About 15,000 people of Laotian descent live in Richmond and elsewhere in western Contra Costa County, according to community leaders.
In the “Secret War,” the U.S. military fought communist forces in Laos while waging parallel battles in neighboring Vietnam.
After the communists’ victory in 1975, Laotians who opposed them fled, sometimes spending years in refugee camps before coming to the U.S., said Pida Kongphouthone, who chairs the Lao Advocacy Organization of San Diego.
Stories of the U.S. bombing campaign and Laotians’ experiences in prison camps are little known, but state legislators could push to include their perspectives in a model curriculum.
Outside California, Laotians settled in cities including Dallas, Minneapolis and Nashville.
On average, Laotians have lower incomes than other Asian Americans, according to the Pew Research Center. Many work low-wage jobs that leave them little time to learn English.
Back home, before the war, villagers did not have phones. They communicated through messengers who would rely important information such as the need for farm labor, Normpraseurt said.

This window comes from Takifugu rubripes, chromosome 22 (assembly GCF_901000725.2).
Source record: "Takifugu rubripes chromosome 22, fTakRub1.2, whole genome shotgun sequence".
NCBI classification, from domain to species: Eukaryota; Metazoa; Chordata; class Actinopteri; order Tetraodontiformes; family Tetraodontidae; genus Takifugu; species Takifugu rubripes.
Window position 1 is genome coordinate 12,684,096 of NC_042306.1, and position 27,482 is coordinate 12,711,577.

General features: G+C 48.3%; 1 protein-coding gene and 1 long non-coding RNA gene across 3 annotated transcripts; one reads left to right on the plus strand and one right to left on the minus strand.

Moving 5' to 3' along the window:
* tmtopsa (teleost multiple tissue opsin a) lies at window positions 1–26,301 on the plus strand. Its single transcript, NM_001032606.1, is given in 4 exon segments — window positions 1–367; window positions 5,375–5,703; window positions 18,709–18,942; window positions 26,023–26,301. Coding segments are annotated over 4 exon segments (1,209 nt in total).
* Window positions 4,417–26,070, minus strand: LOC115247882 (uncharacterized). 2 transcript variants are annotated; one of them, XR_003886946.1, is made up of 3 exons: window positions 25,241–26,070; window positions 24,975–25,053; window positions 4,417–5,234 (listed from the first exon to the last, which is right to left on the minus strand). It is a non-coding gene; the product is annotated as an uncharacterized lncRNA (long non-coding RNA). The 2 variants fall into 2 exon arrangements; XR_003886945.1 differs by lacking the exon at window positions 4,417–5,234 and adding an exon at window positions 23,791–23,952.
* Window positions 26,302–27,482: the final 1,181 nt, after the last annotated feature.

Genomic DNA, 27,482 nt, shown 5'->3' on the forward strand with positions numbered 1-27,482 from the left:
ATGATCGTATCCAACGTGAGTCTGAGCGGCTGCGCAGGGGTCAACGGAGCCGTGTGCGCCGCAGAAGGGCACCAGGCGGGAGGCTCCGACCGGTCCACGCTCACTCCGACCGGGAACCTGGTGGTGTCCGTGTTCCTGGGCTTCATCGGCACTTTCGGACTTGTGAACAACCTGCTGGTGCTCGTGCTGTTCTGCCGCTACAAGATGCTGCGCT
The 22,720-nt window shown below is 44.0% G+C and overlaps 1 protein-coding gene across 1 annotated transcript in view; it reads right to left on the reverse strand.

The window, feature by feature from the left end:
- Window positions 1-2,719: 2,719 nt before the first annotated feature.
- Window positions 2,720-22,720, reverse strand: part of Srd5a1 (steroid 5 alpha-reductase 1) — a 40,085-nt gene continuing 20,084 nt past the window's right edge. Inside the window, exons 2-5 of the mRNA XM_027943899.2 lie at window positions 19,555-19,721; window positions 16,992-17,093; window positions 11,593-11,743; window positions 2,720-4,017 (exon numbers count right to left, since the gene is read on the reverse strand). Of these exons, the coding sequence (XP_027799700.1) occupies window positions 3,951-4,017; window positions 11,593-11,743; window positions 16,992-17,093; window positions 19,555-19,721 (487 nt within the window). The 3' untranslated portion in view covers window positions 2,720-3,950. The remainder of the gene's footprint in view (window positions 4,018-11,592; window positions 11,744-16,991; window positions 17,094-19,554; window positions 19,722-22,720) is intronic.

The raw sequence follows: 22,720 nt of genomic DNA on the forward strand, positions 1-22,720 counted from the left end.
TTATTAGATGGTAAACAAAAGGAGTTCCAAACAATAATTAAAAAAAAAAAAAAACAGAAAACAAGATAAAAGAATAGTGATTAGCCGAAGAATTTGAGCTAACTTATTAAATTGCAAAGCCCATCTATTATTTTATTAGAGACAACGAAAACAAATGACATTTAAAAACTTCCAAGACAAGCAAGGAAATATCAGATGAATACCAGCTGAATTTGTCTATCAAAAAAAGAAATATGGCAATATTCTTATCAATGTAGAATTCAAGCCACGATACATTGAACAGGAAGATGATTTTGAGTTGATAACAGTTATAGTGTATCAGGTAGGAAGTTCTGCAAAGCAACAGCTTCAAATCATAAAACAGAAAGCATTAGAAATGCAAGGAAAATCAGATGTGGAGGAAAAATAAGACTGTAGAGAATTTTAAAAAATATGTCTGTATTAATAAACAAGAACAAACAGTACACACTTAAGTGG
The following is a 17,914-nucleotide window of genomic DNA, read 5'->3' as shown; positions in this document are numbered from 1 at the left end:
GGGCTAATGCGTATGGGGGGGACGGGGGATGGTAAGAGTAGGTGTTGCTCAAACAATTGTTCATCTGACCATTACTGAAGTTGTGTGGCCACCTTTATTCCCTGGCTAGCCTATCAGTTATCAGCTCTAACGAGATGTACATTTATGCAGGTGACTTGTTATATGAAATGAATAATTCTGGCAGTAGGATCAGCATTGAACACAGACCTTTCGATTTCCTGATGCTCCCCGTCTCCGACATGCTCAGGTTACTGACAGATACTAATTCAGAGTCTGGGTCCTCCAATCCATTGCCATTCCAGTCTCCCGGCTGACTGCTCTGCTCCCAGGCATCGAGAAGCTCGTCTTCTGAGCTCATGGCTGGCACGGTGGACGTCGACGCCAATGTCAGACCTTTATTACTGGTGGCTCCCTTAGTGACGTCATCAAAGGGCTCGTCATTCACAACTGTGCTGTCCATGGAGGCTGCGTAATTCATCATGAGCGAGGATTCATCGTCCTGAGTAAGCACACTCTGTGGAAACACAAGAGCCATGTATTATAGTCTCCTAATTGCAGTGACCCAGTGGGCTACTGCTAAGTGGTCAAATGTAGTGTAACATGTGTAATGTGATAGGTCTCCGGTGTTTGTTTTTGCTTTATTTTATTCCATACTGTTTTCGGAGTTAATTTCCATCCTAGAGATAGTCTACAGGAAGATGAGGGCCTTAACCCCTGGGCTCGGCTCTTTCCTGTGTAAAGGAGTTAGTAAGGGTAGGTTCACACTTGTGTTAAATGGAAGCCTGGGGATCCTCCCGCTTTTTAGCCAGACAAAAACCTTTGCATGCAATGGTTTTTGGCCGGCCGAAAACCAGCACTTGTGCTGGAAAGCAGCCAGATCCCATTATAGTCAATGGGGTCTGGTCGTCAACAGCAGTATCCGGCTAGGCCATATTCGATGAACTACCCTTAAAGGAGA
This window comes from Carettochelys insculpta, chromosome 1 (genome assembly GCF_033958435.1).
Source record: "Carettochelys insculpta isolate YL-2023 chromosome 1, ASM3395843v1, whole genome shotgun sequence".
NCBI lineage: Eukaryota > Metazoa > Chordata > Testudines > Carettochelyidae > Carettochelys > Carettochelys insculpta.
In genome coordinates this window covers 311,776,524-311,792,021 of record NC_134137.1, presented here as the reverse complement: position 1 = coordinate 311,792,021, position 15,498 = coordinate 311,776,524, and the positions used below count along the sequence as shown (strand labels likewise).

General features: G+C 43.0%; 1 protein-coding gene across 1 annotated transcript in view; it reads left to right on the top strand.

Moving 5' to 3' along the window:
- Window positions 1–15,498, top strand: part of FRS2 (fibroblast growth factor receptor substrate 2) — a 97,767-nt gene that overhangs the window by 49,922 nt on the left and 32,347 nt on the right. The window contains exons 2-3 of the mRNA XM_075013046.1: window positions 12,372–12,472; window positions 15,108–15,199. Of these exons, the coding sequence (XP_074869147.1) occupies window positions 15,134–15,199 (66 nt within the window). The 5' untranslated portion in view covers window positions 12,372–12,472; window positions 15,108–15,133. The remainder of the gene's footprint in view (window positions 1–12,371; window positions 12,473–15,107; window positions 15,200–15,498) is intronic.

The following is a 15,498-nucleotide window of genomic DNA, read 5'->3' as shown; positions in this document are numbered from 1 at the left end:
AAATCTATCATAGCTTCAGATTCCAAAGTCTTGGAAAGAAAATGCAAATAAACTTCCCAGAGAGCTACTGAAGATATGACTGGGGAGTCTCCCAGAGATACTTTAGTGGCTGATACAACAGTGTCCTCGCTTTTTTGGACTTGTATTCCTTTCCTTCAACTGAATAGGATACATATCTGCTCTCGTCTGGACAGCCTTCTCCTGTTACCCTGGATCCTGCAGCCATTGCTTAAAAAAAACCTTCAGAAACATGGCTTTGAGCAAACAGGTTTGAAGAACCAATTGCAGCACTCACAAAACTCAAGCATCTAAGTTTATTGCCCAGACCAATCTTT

In a country with dozens of ethnic groups, that was a complicated task.
In the U.S., those who are fluent in English and connected to the mainstream world need an efficient way of communicating their knowledge with those who aren’t.
“This phone tree is a variation of what’s used in the homeland,” Nompraseurt said.
In early spring, Sarah Vang’s elderly aunt grew feverish and had trouble breathing.
The high school student in San Francisco whose mother had died and whose father was busy working suspected her aunt had COVID-19.
Where to go for a test? The aunt was a seamstress who spoke only Lao. Who could translate? Who could fill in at work?
Vang called a community chairman, who promised that someone from the network would contact her with “good solutions.”
Sure enough, a bilingual volunteer showed up before dinner to accompany her aunt to a coronavirus test. A second volunteer picked up the sewing orders.
The aunt, who is in her 70s, tested positive and eventually recovered.
“Imagine what would have happened without their quick action,” said her niece, 17. “I’m stuck in virtual school. My father cannot get time off from work to drive anyone around. We didn’t have anyone to reach out to.”
After word spread about the lack of sticky rice, the Asian Pacific Environmental Network, where Nompraseurt is a community organizer, donated more than $5,000.